The Mayor’s Alliance in New York City is a public-private partnership launched in 2002 because so many animals were being placed in shelters and not coming out. It consists of more than 150 nonprofit animal shelters and rescue groups.
Recently, the Alliance published an online “toolkit” specifically created for social workers who work with people and pets in crisis—in situations of domestic violence, hoarding, homelessness, illness, and mental illness, among others.
“This is the first such resource of its kind in the nation,” says Jenny Coffey, LMSW, the toolkit’s creator. “The Alliance has already assisted in more than 1,000 cases. Fewer animals are now entering shelters, and those that do get surrendered (or abandoned) have increasingly great outcomes, including adoption.” The Helping Pets and People in Crisis Toolkit is available at: http://www.helpingpetsandpeoplenyc.org/
Veterinary Social Work and Other Educational Programs
The term “veterinary social work” was coined in 2002 at the University of Tennessee-Knoxville by Professor Elizabeth Strand, Ph.D., LCSW, founding director of the program by that name at the Tennessee College of Veterinary Medicine. The term describes an area of social work that attends to human needs arising in the intersection of veterinary medicine and social work practice.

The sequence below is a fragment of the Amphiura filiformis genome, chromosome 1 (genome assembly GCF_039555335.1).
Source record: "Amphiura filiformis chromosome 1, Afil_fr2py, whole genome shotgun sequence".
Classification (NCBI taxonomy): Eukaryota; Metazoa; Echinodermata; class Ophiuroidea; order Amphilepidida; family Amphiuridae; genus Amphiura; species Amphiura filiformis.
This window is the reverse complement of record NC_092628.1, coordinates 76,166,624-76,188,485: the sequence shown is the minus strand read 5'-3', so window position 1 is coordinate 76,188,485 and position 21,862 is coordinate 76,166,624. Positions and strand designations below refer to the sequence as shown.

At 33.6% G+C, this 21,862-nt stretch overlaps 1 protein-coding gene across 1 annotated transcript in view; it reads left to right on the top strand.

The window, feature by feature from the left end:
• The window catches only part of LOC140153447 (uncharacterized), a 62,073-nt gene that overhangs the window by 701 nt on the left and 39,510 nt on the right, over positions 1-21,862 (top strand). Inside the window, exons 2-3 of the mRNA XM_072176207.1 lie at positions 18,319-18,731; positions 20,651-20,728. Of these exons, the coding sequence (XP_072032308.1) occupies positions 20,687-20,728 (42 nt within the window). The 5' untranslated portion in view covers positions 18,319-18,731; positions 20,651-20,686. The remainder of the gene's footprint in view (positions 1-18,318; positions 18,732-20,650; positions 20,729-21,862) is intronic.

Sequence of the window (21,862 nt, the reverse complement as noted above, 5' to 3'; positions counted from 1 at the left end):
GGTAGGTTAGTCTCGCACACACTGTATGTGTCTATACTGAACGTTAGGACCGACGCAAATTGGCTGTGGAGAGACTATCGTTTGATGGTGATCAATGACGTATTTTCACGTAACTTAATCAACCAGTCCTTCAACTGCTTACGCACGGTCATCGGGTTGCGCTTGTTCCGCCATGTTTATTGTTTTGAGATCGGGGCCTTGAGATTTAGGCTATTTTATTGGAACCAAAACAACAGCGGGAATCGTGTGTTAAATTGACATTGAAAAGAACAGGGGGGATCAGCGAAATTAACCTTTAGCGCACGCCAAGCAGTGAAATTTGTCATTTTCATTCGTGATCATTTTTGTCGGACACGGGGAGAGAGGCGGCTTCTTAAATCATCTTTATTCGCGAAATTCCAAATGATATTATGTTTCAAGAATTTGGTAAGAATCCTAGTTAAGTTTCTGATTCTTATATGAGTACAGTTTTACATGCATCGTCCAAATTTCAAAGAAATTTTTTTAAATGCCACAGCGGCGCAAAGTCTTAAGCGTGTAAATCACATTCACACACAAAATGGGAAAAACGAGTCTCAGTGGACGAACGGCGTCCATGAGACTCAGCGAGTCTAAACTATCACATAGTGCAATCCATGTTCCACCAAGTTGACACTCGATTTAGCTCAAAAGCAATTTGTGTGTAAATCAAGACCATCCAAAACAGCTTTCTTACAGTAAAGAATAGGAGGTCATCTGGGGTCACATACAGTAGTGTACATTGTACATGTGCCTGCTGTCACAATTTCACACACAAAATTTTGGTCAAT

Services provided by social workers to the university’s Veterinary Medical Center include grief counseling for people facing the loss of companion animals and counseling for veterinary professionals experiencing stress and sadness, possibly because they experience the death of patients frequently.
The College, in a partnership with the university’s College of Social Work, launched a certificate program for MSW students in 2010 with four core areas of study: grief and pet loss, animal-assisted interactions (in therapy), the link between human and animal violence, and compassion fatigue and conflict management. Social workers in this field must be competent in all areas, Strand points out.